Author Topic: Vintage Pen  (Read 78 times)

Offline CarolOMalley

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Vintage Pen
« on: June 06, 2021, 04:14:21 PM »
Hi all,

This is my first proper post here after some time browsing and thoroughly enjoying the forum, so I hope I'm doing this correctly and have posted this into the correct section! Please correct me if not!

I'm looking for some advise about a vintage/antique pen. This pen belonged to my great grand-mother, who died in the early 1920's when my grandmother was just a baby, so this gives some idea as to the age of the pen. I've attached some photos for reference.
I started calligraphy in September 2020 and it would mean so much to me if I was able to bring this pen back to life and use it, if it is possible! It is a truly stunning pen and feels really lovely in the hand However, given my lack of experience, I'm afraid that I might do damage to it!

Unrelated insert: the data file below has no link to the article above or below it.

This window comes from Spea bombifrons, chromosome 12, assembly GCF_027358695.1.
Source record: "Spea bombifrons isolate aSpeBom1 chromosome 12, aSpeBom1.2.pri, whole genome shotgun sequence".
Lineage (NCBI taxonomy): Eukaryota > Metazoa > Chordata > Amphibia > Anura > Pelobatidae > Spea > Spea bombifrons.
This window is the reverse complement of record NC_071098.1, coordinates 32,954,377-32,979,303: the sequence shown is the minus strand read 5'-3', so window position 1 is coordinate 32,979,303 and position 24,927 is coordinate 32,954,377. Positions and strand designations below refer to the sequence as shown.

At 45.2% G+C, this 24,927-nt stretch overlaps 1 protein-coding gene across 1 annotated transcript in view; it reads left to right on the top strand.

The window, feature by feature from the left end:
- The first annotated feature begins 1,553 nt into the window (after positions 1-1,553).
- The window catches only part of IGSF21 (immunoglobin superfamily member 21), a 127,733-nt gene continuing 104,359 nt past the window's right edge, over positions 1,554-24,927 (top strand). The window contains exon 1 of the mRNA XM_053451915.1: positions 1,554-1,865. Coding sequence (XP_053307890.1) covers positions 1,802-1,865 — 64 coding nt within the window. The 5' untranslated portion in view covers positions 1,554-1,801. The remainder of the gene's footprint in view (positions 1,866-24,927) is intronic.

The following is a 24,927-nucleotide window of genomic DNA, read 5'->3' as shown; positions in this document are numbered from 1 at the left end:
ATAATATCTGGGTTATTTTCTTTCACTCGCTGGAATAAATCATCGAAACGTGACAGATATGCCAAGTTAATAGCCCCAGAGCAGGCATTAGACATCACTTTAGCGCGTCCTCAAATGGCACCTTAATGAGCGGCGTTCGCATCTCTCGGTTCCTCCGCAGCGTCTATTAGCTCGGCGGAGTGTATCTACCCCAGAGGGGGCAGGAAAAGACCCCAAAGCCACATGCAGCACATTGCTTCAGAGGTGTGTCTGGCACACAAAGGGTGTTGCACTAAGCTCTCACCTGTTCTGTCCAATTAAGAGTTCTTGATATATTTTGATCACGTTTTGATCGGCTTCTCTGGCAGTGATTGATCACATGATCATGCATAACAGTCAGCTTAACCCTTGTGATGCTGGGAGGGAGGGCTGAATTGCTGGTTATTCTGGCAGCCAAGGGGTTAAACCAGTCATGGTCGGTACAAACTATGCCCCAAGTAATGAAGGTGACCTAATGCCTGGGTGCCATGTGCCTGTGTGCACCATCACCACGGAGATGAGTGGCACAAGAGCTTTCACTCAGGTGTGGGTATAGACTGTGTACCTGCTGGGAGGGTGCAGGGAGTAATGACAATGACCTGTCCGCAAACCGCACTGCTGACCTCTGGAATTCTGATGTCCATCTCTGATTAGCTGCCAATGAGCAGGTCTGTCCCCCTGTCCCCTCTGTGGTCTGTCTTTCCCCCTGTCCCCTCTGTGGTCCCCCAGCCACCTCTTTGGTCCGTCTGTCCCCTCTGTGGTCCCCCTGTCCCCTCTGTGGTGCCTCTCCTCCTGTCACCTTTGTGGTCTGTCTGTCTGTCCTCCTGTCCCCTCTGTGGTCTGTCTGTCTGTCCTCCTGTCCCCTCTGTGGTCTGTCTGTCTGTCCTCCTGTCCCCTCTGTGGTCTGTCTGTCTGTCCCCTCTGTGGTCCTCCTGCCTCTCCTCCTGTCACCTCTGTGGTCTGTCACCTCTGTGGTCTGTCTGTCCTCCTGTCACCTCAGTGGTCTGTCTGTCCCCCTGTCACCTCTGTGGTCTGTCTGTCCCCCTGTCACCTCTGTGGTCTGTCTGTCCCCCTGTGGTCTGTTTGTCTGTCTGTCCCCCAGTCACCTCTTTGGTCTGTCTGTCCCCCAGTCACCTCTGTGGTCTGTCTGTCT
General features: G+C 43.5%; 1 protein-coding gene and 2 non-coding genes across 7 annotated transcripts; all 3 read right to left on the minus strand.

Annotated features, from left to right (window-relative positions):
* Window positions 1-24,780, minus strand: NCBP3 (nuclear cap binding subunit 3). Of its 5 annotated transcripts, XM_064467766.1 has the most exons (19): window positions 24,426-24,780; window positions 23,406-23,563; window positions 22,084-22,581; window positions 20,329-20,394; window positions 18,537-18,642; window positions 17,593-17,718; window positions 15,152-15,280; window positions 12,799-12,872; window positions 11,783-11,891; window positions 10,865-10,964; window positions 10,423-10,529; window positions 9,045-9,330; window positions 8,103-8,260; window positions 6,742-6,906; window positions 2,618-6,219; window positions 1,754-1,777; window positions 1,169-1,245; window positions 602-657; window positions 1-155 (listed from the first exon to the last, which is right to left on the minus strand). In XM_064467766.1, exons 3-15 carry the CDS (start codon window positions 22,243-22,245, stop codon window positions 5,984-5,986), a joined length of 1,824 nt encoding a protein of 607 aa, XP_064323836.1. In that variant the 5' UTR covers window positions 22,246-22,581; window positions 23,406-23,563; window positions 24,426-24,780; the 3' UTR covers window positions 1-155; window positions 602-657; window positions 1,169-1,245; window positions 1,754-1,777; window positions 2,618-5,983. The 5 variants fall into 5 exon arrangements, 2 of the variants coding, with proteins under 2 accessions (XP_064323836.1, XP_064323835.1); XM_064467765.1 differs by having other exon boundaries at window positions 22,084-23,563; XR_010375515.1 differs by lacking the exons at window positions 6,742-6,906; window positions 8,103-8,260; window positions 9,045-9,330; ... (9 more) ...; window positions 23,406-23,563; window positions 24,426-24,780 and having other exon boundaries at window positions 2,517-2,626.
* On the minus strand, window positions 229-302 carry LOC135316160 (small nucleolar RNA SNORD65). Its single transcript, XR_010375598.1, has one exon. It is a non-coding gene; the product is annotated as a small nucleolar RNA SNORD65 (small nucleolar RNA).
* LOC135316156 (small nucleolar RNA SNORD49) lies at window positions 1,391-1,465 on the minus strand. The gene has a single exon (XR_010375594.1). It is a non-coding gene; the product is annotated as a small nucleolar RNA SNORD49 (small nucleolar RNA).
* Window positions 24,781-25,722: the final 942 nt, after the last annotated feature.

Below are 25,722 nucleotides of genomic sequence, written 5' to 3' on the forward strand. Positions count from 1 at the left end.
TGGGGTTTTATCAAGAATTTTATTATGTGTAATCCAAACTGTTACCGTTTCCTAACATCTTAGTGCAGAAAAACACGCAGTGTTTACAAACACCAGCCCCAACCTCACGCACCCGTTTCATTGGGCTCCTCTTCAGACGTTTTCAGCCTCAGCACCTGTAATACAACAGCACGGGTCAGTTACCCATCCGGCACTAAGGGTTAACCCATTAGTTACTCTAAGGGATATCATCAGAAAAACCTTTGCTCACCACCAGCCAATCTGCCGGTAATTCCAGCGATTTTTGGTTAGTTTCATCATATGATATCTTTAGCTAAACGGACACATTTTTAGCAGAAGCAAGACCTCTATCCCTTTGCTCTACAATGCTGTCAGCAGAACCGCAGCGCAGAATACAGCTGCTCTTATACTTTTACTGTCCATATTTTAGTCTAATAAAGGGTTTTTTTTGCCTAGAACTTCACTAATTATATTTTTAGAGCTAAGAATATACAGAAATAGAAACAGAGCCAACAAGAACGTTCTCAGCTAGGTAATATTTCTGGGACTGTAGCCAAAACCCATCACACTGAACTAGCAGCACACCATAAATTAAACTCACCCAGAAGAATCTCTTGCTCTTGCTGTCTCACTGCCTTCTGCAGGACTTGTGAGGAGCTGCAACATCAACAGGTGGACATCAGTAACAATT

There is an inscription on the very top of the pen and looks to be "Waterman Pat'd FESY (or possibly FE5Y) 12 & Nov '84. Sterling". The nib has the inscription "Waterman Ideal New York".

Would anyone be able to advise me or point me to any useful resources about how it properly use this. It does appear to be a fountain pen that I would fill, rather than one I would dip, but I'm wondering about how to fill it. From Googling, I did find a vintage instruction booklet that looked to be a similar built pen that seemed to say that I would fill the actual barrel of the pen with a dropper and then screw back on the top but I'm not sure if I was interpreting this properly. Also, am I ok to use the same type of inks that we would use in a fountain pen today, or should I looking for a particular type of ink to use.

Any advise about properly cleaning/repairing it, or just advise in general about using vintage pens like this would also be greatly appreciated.

Thanks so much for your help and looking forward to hearing from you!

Offline K-2

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Re: Vintage Pen